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Author Interview: Sophie Littlefield

Thursday, December 20, 2012
Today, I'm delighted to be interviewing with Sophie Littlefield, author of Hanging by a Thread.

Summer is the best part of the year in Winston, California, and the Fourth of July is the highlight of the season. But the perfect town Clare remembers has changed, and everyone is praying that this summer will be different from the last two—that this year's Fourth of July festival won't see one of their own vanish without a trace, leaving no leads and no suspects. The media are in a frenzy predicting a third disappearance, but the town depends on tourist dollars, so the residents of Winston are trying desperately to pretend nothing's wrong.

And they're not the only ones hiding something.

Clare, a seamstress who redesigns vintage clothing, has been blessed—or perhaps cursed—with a gift: she can see people's pasts when she touches their clothes. When she stumbles across a denim jacket that once belonged to Amanda Stavros, last year's Fourth of July victim, Clare sees her perfect town begin to come apart at the seams.

In a town where appearance means everything, how deep beneath the surface will Clare dig to uncover a murderer?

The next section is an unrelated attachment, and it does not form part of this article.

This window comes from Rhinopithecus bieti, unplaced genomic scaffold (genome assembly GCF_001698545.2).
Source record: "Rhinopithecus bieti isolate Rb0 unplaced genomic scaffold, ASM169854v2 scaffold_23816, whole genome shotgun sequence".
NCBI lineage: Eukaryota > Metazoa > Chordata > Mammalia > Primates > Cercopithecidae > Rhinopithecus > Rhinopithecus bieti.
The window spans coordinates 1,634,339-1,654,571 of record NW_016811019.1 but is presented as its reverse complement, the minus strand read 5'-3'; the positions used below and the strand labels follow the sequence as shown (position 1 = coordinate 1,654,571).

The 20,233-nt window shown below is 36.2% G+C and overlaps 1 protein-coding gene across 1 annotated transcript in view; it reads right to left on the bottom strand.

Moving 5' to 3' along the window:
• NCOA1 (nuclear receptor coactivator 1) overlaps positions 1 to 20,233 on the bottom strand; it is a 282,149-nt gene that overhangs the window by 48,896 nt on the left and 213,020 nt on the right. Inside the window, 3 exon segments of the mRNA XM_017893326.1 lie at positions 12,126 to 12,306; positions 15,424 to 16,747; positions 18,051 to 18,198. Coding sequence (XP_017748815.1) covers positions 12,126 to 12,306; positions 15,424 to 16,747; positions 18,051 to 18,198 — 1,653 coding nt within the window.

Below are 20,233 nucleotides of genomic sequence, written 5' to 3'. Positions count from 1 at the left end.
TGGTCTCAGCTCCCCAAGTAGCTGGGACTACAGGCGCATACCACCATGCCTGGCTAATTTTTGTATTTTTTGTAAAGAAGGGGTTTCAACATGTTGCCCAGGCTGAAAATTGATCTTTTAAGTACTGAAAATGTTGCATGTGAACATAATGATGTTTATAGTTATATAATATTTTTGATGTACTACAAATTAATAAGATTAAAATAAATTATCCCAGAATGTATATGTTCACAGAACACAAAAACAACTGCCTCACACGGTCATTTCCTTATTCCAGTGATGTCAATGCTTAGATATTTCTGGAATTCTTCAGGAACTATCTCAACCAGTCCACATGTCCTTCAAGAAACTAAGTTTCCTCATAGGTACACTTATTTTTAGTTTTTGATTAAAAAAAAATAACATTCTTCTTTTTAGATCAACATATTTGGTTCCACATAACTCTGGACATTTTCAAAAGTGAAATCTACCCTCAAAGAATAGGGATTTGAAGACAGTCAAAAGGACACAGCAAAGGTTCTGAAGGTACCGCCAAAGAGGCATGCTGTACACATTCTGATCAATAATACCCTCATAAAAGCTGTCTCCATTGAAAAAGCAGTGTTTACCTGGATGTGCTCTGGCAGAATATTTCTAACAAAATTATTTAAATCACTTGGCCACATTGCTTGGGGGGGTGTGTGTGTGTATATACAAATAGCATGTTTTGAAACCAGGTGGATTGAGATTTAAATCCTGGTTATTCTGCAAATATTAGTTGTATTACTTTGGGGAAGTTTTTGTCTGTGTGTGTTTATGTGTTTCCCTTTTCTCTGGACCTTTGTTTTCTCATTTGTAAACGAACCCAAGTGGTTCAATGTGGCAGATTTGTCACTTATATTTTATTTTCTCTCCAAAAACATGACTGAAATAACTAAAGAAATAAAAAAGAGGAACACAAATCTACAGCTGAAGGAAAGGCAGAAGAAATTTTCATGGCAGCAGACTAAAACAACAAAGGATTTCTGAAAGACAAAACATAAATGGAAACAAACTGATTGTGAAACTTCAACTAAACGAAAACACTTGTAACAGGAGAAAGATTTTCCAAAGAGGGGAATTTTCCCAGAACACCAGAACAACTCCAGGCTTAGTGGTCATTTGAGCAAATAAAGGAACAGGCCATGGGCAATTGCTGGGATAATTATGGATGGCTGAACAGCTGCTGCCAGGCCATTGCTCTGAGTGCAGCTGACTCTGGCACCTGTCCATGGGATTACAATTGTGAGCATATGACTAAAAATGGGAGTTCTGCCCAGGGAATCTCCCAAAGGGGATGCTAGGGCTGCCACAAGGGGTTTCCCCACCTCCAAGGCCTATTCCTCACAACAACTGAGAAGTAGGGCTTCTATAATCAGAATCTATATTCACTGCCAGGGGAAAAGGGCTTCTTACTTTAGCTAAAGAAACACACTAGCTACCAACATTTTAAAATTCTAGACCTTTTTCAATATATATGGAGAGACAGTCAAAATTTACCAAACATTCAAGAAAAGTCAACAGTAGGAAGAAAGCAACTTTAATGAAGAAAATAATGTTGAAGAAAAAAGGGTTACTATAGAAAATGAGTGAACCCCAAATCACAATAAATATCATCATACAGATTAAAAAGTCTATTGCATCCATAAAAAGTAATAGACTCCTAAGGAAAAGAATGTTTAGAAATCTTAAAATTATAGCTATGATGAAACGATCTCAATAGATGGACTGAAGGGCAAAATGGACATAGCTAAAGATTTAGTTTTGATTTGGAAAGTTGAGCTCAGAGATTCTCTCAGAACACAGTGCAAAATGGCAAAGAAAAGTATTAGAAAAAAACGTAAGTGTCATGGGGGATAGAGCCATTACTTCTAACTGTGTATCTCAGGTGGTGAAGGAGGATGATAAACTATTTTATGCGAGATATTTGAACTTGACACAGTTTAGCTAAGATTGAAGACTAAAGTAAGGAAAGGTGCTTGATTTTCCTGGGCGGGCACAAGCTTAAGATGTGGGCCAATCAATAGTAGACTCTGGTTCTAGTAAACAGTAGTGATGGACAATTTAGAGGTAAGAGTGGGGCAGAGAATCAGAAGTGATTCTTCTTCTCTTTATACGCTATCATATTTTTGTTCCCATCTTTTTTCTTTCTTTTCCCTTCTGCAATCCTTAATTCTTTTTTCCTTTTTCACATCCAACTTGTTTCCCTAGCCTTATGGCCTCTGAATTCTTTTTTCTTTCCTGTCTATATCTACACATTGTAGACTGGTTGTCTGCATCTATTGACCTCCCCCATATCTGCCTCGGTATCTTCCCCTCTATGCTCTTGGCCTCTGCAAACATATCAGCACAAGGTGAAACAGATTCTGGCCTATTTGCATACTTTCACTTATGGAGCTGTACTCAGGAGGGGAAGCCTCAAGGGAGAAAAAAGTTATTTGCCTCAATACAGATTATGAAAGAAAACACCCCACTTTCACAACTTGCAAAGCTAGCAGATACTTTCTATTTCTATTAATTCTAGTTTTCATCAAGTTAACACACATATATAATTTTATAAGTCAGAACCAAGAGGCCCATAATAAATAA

Tell us a little about yourself and how you got into writing.
I grew up in the Midwest, in a family that valued books and reading. My dad was a professor and my mother was an artist, and we spent every Saturday at the public library. I wrote my first “book” at the age of eleven, a post-apocalyptic tale where a girl discovers that she is the only person left on the planet - in the middle of a shopping mall. I think I might have watched a little too much Twilight Zone!

I never stopped writing after that, though I majored in computer science in college and took a job with an accounting firm. When I married and had children, I stayed home and wrote when I could. It wasn’t until my kids were almost teenagers that I was able to start working seriously towards publication. I landed my agent, Barbara Poelle, in 2008 and she sold the ninth book I wrote. Hanging by a Thread was my tenth published book.

What draws you to the thriller/crime genres?
My earliest reading passion was fairy tales - the dark ones, where witches and sorcerers and cruel kings can only be defeated by a heroine who possesses wits as well as beauty and purity of heart. Somewhere along the way, I decided that wits were the most interesting of these three qualities.

Crime fiction showcases the most dramatic aspects of the human psyche, often unearthing secrets that ordinary people - the ones we encounter in our everyday lives - keep hidden away. I’m always more interested in what people are feeling and thinking on the inside than on what they are presenting to the public.

Winston is a town that values appearance. What is the importance of this as the setting for the murders and Clare's story?